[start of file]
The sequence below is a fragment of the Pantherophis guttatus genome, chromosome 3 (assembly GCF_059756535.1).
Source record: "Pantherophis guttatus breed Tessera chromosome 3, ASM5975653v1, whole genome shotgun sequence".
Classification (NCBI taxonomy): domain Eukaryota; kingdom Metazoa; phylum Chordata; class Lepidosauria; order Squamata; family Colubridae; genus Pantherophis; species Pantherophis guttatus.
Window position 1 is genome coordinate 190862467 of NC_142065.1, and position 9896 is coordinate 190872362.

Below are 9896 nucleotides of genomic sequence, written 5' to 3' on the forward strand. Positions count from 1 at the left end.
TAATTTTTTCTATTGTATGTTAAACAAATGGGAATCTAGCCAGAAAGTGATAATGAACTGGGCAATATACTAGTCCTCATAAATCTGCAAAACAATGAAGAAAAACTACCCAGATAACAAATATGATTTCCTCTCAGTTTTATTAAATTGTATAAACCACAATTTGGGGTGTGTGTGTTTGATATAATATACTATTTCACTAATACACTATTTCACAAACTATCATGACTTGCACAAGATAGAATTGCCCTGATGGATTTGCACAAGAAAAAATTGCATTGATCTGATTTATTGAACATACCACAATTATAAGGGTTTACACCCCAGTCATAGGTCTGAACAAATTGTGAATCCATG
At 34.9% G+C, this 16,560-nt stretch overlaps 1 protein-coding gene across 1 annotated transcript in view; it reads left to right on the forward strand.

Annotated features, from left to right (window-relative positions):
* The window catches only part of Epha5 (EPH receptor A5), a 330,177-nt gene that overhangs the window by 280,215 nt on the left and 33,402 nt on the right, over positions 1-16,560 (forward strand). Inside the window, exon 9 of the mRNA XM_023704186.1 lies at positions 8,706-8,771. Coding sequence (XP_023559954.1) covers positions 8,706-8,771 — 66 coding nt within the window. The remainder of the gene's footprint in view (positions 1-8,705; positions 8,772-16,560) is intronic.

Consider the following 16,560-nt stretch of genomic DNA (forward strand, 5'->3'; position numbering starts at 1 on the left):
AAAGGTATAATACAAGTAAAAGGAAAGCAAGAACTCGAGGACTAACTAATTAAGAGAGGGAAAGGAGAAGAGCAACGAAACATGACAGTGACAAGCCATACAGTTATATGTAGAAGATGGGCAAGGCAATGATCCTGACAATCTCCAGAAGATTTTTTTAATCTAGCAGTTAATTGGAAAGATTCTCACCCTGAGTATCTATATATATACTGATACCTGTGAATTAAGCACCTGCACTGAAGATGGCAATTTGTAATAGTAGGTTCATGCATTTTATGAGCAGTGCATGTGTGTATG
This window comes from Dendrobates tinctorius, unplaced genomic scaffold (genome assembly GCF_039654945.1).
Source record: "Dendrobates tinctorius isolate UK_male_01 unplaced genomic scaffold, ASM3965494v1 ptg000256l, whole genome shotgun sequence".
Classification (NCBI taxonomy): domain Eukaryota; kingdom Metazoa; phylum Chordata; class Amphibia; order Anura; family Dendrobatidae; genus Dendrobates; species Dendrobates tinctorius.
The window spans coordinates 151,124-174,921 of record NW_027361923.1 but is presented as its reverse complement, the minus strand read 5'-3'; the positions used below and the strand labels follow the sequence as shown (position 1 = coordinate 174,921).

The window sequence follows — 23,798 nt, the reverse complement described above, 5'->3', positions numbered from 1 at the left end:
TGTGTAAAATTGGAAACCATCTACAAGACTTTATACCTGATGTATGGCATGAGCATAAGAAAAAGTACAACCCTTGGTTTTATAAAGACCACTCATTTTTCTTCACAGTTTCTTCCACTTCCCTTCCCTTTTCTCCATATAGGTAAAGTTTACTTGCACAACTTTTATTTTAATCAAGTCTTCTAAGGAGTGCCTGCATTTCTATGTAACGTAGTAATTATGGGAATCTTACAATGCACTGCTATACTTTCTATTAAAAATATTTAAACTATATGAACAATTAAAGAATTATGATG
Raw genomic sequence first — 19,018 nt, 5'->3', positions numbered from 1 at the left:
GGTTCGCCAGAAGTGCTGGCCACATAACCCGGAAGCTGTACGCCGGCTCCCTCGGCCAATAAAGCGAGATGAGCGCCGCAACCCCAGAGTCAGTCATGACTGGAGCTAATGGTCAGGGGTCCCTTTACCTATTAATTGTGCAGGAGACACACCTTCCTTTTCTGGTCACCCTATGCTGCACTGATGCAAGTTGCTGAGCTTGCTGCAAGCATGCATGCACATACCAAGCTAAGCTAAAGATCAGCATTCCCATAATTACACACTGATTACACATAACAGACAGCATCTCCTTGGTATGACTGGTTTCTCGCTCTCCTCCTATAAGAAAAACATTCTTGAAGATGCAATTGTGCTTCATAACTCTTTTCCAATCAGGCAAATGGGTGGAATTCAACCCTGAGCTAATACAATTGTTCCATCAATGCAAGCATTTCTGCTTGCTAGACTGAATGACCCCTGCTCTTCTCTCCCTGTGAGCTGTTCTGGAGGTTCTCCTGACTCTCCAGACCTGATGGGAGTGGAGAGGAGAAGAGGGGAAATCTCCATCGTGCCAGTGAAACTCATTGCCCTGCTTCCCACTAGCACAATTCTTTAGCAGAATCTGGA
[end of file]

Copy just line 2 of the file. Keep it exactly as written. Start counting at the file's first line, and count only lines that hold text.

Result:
Source record: "Pantherophis guttatus breed Tessera chromosome 3, ASM5975653v1, whole genome shotgun sequence".